Ukraine tensions: Biden and Putin phone call seeks ‘diplomatic path’

US President Joe Biden is set to hold talks with Russia’s Vladimir Putin for the second time this month, in a bid to de-escalate tensions over Ukraine.

The two leaders will speak by phone on Thursday.

They will discuss forthcoming security talks between the countries and the situation in Europe, a White House official said.

Russia, which recently built up forces on the border with Ukraine, denies planning to invade the country.

It says its troops are there for exercises, and that it is entitled to move its troops freely on its own soil.

Hours before the call, Mr Putin told Mr Biden in a holiday message he was « convinced » the pair could work together based on « mutual respect and consideration of each other’s national interests ».

His spokesman, Dmitry Peskov, said Moscow was « in the mood for a conversation ».

A day earlier, a US official told AFP news agency that Mr Biden would offer his Russian counterpart a « diplomatic path » but remained « gravely » concerned by the Russian troop build-up on the border.

The head of Ukraine’s national security council, Oleksiy Danilov, sought to downplay that on Thursday, saying: « As for the troops build-up near our borders reported by foreign media – we do not see that. There is a certain increase of [Russian] military and we closely monitor what’s happening at our borders. »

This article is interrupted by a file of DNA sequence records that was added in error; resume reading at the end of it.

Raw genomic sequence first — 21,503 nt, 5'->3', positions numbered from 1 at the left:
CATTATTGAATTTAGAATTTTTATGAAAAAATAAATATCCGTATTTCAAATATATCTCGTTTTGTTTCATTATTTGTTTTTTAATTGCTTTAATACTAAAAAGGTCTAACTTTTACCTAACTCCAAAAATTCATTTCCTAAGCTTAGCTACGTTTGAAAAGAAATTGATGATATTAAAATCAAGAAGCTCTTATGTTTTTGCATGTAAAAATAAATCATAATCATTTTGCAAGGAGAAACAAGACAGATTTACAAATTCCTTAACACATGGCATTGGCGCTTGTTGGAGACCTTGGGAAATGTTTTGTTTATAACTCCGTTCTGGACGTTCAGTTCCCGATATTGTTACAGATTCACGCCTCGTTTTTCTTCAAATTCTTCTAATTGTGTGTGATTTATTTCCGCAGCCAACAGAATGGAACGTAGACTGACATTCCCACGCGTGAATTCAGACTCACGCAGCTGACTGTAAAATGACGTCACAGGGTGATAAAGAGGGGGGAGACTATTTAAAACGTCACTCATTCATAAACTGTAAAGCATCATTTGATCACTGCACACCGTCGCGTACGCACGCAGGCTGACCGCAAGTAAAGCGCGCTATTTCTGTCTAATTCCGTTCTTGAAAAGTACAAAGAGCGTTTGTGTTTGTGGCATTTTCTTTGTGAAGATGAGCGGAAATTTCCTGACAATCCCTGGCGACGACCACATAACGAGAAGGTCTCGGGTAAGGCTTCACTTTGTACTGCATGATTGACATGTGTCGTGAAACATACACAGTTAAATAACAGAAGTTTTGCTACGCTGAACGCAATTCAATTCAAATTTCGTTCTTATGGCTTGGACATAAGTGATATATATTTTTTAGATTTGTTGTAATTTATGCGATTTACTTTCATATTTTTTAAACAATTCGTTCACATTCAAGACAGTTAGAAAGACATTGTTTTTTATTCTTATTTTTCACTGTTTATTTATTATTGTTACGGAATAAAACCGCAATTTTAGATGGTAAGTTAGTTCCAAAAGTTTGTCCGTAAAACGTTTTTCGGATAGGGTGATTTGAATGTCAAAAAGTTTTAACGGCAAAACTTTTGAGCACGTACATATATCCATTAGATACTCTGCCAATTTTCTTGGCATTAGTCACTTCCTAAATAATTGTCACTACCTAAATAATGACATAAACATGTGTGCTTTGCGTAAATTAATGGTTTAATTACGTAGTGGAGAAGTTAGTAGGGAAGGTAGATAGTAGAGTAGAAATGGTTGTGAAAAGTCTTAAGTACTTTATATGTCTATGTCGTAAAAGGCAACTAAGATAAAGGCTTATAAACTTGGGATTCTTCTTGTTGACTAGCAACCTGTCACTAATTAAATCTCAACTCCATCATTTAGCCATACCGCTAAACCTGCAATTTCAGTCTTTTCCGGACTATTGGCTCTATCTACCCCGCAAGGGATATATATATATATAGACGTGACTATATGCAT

Less than a month ago, Ukraine’s defence minister told parliament – citing intelligence reports – that Russia had massed more than 94,000 troops near the border and could be gearing up for a large-scale military offensive at the end of January.

The US has consulted European leaders ahead of the call to co-ordinate a common response to the Ukraine issue, according to a White House statement.

While Ukraine is not a Nato member, it has close ties with the bloc.

Russia has said it wants legally binding guarantees that Nato will not move eastwards and that weapons will not be sent to Ukraine or any neighbouring countries.

Nato Secretary-General Jens Stoltenberg has been adamant that Ukraine’s membership of the alliance is a matter for Nato and Kyiv. « Any dialogue with Russia has of course to respect the core principles which European security has been based on, » he previously said.

Lithuanian President Gitanas Nauseda has described the current situation as probably « the most dangerous it’s been in 30 years ».

Russian officials are due to meet US counterparts in Geneva on 10 January. Asked earlier this week if he would meet Mr Putin on that date, Mr Biden replied « We’ll see », but he is not expected to attend the talks in Geneva.

World Opinions – BBC

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